© 2022 Disney/Pixar. All Rights Reserved.

Nothing screams early-2000s like flip phones and NSYNC-like boy bands. Not only that but Miriam (Aav Morse) slips Mei a bootleg of 4 Town, which feels like a rarity nowadays (with the exception of U2). One of the big plot points revolves around Mei and her friends wanting to get tickets to 4 Town, which cost $800 (Hey, you could get one Paul McCartney ticket for that price!); an upsetting reminder of a time when you didn’t get charged an extra 50% on every ticket and could actually get face value prices.

Watch “Turning Red” because it’s a funny, mature, and very thought-provoking film from Pixar. It doesn’t require the tissues that “Inside Out” did — which remains the golden standard for Pixar — but it does tell one of the most personal stories to date. Everything works from the voice cast, the animation style, even the themes are handled in a way that is digestible and funny. It’s a shame that “Turning Red” won’t be in theaters, as it does deserve that, but since it’s on Disney+, please pause your rewatch of whatever MCU movie you’re on or “The Book of Boba Fett” for an amazing 90-minute escape. Whether you’re a pre-teen that is yet to see the changes to your body that Mae does or a college student prepping for your time in the real world, “Turning Red” offers a story that will hit you on some emotional level. You win again, Pixar.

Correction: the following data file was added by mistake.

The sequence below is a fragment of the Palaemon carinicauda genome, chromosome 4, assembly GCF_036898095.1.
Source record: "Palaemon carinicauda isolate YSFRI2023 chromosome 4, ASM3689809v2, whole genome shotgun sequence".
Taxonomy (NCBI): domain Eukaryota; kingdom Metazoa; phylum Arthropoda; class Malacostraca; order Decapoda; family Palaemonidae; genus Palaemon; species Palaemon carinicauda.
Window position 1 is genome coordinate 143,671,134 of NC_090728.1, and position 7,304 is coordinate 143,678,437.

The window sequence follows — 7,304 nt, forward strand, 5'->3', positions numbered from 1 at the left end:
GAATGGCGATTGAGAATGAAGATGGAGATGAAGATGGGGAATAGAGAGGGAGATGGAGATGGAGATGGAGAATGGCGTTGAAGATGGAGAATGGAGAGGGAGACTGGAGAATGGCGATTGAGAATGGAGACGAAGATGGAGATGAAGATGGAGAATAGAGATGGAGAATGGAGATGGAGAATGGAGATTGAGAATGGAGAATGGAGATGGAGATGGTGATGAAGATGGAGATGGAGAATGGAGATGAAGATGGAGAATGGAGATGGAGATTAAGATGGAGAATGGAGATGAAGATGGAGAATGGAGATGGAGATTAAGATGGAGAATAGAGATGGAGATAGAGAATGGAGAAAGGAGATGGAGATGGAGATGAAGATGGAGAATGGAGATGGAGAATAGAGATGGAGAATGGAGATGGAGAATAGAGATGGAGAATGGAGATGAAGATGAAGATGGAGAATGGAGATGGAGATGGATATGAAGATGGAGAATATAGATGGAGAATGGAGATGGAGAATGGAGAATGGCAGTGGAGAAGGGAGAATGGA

Grade: A

“Turning Red” will be available on Disney+ on March 11.